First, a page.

The actor who stars as Charles Manson in Quentin Tarantino's Once Upon a Time in Hollywood has claimed the director “cut quite a lot” of “fun” scenes out of the new film.Damon Herriman, who also played the cult leader in Netflix’s Mindhunter, told Entertainment Weekly: “He did cut quite a lot out of the film. The stuff I got to do in that was lighter and more of a fun tone, whereas in Mindhunter, Manson is in jail and he’s bitter and he’s angry at the world.”Herriman was reluctant to elaborate on what else was shot and then cut by Tarantino.“With Once Upon a Time in Hollywood,” he said, “it’s hard to talk about in too much detail without referencing another scene that we shot, which I probably shouldn’t talk about.“That may make an appearance at some point and I don’t want to spoil it for people.”He added: “Certainly, with what I shot in total, the direction was more in line with the tone of the particular scene, which is a more humorous scene than anything I did in Mindhunter.”On being cast as Manson twice, Herriman commented: “I’m not complaining because, obviously, it was an opportunity to work with two of the greatest filmmakers of their generation. So, I’m way happier than I am weirded out.”However, Herriman admitted he did have “mixed feelings” about his double casting at first. “I can’t say no to auditioning for Quentin Tarantino, but I also know that it’s highly unlikely that he’s going to cast the same guy who’s already playing this character,” he said. “As it turns out, he didn’t mind.”On whether he would play Manson a third time, he said: “Never say never, but I think that would be highly unlikely and probably very stupid of me… I’ve had my fair share of Manson.”Once Upon a Time in Hollywood has received mixed to positive reviews from critics. Reviewing for The Independent, Clarisse Loughrey gave the film three stars and called it an "unharmonious clash of ideas", while praising the performances of Brad Pitt, Leonardo DiCaprio and Margot Robbie.However, she criticised Tarantino for making Sharon Tate's story "about Rick and Cliff, and everything they represent".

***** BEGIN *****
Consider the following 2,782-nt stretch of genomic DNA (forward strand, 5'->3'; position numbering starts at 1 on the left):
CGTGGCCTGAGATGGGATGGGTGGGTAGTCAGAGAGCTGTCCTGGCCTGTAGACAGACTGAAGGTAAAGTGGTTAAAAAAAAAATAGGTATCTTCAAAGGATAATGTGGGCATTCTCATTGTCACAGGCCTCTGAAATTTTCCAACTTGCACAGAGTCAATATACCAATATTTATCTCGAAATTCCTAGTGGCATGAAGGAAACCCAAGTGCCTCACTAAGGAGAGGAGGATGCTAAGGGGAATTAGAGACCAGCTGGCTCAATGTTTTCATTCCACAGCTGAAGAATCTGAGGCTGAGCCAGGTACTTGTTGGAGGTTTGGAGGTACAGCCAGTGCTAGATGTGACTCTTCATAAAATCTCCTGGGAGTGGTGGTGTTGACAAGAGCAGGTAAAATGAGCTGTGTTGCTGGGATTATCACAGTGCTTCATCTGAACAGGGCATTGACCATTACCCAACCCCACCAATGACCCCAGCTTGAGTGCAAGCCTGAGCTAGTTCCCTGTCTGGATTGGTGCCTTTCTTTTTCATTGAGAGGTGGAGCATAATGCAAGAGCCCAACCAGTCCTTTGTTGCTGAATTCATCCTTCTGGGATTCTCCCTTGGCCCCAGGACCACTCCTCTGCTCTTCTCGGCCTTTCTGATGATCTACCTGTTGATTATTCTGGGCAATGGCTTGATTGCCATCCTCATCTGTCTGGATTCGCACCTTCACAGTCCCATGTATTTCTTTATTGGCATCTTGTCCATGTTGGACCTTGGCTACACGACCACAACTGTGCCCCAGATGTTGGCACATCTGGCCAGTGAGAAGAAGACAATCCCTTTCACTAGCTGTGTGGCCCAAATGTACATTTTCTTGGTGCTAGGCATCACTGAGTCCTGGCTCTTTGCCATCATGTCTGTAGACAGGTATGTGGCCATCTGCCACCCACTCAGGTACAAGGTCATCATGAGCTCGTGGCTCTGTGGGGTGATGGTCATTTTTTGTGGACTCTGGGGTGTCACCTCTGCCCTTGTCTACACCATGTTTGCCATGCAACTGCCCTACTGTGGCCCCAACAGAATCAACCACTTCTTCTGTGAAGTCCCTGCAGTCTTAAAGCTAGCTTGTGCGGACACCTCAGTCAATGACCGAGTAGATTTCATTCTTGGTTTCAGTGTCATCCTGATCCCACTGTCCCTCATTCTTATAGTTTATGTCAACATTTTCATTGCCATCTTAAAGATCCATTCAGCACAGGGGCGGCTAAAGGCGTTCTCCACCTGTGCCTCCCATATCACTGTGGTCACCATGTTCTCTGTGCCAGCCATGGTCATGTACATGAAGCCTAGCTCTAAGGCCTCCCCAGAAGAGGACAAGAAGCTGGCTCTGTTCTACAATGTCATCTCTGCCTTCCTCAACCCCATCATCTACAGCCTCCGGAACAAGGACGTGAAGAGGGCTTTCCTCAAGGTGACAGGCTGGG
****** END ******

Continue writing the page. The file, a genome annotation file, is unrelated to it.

Get your telescopes and cameras ready as space fans are in for another celestial treat this month. The Perseids, one of the brightest meteor showers of the year, is set to grace our skies, with the chance to see up to 50-100 meteors per hour.